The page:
As much as it is overlooked, tubing can be very important. If you’re tubing kinks, you’re doomed for high temperatures or even burn out your pump. Look for anti-kink tubing when possible. Now regarding the much mentioned tube size! The two most popular tube sizes are: 1/2" ID and 3/8" ID. The “ID” stands for inner-diameter, and is opposed to “OD” or outer diameter, the intermediary being the tube walls them selves. Often 1/2" ID tubing is 3/4" OD, and 3/8" ID is 1/2" OD. Parts are generally divided by ID, but occasionally OD will come into play as well, mostly with clamping. Some kits come with 1/4" ID. In general wider tubing is beneficial, as more water is delivered to the water-block and to the radiator. The downside is that wider tubing tens to bend less easily. The solution for this is to get high-quality tubing, such as Tygon, or get an elbow joint to make right angles. If all that sounds too daunting just use narrower tubing. Items such as clamps and elbow joints can usually be found at hardware supply stores.
Shrouds are mounts on your radiator that raise the fans away from the surface. Radiator shrouds will remove the dead spot, and provide air current to the entire radiator.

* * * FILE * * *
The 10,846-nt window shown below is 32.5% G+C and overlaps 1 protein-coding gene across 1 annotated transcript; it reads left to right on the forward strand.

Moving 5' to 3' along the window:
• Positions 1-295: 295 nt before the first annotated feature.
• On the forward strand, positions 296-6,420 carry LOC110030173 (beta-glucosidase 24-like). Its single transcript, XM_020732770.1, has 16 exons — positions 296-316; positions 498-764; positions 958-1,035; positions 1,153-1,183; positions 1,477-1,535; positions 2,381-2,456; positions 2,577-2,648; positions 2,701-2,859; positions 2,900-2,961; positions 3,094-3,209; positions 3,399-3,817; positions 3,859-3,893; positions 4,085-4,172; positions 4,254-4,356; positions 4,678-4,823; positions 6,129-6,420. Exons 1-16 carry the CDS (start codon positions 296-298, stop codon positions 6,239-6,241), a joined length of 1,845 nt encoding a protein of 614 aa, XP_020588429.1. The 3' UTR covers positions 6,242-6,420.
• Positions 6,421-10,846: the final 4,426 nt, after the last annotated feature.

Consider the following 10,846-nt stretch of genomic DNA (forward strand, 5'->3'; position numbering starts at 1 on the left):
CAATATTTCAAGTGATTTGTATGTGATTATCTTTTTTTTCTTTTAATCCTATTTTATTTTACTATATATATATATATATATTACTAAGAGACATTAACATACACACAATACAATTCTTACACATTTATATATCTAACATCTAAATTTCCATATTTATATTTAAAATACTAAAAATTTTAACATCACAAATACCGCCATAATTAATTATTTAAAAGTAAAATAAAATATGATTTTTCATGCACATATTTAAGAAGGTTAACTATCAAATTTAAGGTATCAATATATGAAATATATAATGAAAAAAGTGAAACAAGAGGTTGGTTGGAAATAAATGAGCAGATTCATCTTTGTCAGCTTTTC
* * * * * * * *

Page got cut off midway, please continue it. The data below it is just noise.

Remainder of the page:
The Natural Order:
I have read that the order in which you place your blocks will make little to no difference on your temperatures, and that it is best to just put them in the order that is most convenient. We have found that the best system order is as follows:

Having the radiator or res right after the pump, will kill your flow rate and pressure, so always put them at the end.
When going for best cooling effects, it is best to have air blown from outside your case over the radiator, the cooler the air, the more efficient it will be at removing heat.
As you can see, when it's broken down setting up a water cooling sollution for your PC can be very simple. It only requires a little extra effort but the benefits are worth it.